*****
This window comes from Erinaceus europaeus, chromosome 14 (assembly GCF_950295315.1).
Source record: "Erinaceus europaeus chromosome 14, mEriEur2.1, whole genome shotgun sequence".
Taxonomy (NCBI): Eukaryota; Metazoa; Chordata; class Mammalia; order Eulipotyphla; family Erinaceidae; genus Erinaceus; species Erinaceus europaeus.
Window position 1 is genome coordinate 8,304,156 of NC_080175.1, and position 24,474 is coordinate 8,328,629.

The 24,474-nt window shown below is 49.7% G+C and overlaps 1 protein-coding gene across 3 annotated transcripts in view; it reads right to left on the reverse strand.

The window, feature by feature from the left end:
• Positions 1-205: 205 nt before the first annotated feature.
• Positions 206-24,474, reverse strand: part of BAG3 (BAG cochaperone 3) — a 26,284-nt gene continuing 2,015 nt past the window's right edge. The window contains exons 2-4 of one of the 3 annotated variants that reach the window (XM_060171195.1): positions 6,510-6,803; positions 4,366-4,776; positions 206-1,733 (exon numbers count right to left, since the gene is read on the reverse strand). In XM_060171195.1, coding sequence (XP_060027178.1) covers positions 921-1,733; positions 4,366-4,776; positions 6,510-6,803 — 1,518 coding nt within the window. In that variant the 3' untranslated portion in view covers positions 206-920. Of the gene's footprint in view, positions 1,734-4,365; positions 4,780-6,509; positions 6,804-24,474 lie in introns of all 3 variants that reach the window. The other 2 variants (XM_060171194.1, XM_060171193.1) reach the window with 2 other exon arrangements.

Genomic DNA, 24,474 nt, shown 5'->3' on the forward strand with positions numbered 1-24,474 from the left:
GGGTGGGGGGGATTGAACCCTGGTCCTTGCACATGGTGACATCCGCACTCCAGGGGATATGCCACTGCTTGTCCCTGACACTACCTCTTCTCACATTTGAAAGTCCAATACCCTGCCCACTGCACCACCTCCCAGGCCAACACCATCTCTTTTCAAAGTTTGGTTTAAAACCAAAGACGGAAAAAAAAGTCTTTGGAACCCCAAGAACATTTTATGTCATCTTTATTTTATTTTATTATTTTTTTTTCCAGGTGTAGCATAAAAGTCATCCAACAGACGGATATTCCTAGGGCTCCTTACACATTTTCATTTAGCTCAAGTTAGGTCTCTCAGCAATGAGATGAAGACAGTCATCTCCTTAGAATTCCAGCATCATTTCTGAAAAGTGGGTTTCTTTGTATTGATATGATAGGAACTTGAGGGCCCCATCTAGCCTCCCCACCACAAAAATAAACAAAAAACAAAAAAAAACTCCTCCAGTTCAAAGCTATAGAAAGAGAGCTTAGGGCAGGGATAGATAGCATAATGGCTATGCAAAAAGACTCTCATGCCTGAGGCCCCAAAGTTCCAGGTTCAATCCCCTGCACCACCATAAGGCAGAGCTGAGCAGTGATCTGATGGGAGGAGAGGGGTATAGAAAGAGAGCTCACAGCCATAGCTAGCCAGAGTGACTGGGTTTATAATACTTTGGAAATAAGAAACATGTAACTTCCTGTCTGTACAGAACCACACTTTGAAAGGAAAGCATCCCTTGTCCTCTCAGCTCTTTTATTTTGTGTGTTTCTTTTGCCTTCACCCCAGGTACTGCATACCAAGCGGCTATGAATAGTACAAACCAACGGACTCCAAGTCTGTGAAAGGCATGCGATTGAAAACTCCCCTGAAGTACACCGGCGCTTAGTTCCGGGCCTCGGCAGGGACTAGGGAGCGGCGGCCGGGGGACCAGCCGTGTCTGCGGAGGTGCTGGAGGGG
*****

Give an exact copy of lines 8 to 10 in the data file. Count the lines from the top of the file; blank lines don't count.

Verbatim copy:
• Positions 206-24,474, reverse strand: part of BAG3 (BAG cochaperone 3) — a 26,284-nt gene continuing 2,015 nt past the window's right edge. The window contains exons 2-4 of one of the 3 annotated variants that reach the window (XM_060171195.1): positions 6,510-6,803; positions 4,366-4,776; positions 206-1,733 (exon numbers count right to left, since the gene is read on the reverse strand). In XM_060171195.1, coding sequence (XP_060027178.1) covers positions 921-1,733; positions 4,366-4,776; positions 6,510-6,803 — 1,518 coding nt within the window. In that variant the 3' untranslated portion in view covers positions 206-920. Of the gene's footprint in view, positions 1,734-4,365; positions 4,780-6,509; positions 6,804-24,474 lie in introns of all 3 variants that reach the window. The other 2 variants (XM_060171194.1, XM_060171193.1) reach the window with 2 other exon arrangements.

Genomic DNA, 24,474 nt, shown 5'->3' on the forward strand with positions numbered 1-24,474 from the left:
GGGTGGGGGGGATTGAACCCTGGTCCTTGCACATGGTGACATCCGCACTCCAGGGGATATGCCACTGCTTGTCCCTGACACTACCTCTTCTCACATTTGAAAGTCCAATACCCTGCCCACTGCACCACCTCCCAGGCCAACACCATCTCTTTTCAAAGTTTGGTTTAAAACCAAAGACGGAAAAAAAAGTCTTTGGAACCCCAAGAACATTTTATGTCATCTTTATTTTATTTTATTATTTTTTTTTCCAGGTGTAGCATAAAAGTCATCCAACAGACGGATATTCCTAGGGCTCCTTACACATTTTCATTTAGCTCAAGTTAGGTCTCTCAGCAATGAGATGAAGACAGTCATCTCCTTAGAATTCCAGCATCATTTCTGAAAAGTGGGTTTCTTTGTATTGATATGATAGGAACTTGAGGGCCCCATCTAGCCTCCCCACCACAAAAATAAACAAAAAACAAAAAAAAACTCCTCCAGTTCAAAGCTATAGAAAGAGAGCTTAGGGCAGGGATAGATAGCATAATGGCTATGCAAAAAGACTCTCATGCCTGAGGCCCCAAAGTTCCAGGTTCAATCCCCTGCACCACCATAAGGCAGAGCTGAGCAGTGATCTGATGGGAGGAGAGGGGTATAGAAAGAGAGCTCACAGCCATAGCTAGCCAGAGTGACTGGGTTTATAATACTTTGGAAATAAGAAACATGTAACTTCCTGTCTGTACAGAACCACACTTTGAAAGGAAAGCATCCCTTGTCCTCTCAGCTCTTTTATTTTGTGTGTTTCTTTTGCCTTCACCCCAGGTACTGCATACCAAGCGGCTATGAATAGTACAAACCAACGGACTCCAAGTCTGTGAAAGGCATGCGATTGAAAACTCCCCTGAAGTACACCGGCGCTTAGTTCCGGGCCTCGGCAGGGACTAGGGAGCGGCGGCCGGGGGACCAGCCGTGTCTGCGGAGGTGCTGGAGGGG